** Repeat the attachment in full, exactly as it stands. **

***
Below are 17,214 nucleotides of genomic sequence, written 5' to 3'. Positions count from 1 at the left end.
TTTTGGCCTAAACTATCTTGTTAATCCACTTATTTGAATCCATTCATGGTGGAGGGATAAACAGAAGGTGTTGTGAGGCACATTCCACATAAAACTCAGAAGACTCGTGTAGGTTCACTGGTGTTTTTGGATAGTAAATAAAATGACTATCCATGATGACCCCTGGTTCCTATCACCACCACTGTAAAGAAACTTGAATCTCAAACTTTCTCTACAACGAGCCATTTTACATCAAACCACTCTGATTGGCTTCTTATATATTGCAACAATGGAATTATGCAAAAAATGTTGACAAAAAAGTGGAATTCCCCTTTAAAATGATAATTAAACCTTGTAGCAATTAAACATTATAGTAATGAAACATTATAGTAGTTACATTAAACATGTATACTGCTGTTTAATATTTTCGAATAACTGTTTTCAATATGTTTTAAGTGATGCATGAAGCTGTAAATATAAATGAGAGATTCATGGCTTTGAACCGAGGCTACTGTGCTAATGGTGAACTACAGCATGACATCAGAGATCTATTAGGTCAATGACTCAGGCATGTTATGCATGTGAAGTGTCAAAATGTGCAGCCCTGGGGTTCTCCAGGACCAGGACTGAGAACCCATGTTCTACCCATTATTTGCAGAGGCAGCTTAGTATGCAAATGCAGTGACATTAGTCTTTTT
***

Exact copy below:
Below are 17,214 nucleotides of genomic sequence, written 5' to 3'. Positions count from 1 at the left end.
TTTTGGCCTAAACTATCTTGTTAATCCACTTATTTGAATCCATTCATGGTGGAGGGATAAACAGAAGGTGTTGTGAGGCACATTCCACATAAAACTCAGAAGACTCGTGTAGGTTCACTGGTGTTTTTGGATAGTAAATAAAATGACTATCCATGATGACCCCTGGTTCCTATCACCACCACTGTAAAGAAACTTGAATCTCAAACTTTCTCTACAACGAGCCATTTTACATCAAACCACTCTGATTGGCTTCTTATATATTGCAACAATGGAATTATGCAAAAAATGTTGACAAAAAAGTGGAATTCCCCTTTAAAATGATAATTAAACCTTGTAGCAATTAAACATTATAGTAATGAAACATTATAGTAGTTACATTAAACATGTATACTGCTGTTTAATATTTTCGAATAACTGTTTTCAATATGTTTTAAGTGATGCATGAAGCTGTAAATATAAATGAGAGATTCATGGCTTTGAACCGAGGCTACTGTGCTAATGGTGAACTACAGCATGACATCAGAGATCTATTAGGTCAATGACTCAGGCATGTTATGCATGTGAAGTGTCAAAATGTGCAGCCCTGGGGTTCTCCAGGACCAGGACTGAGAACCCATGTTCTACCCATTATTTGCAGAGGCAGCTTAGTATGCAAATGCAGTGACATTAGTCTTTTT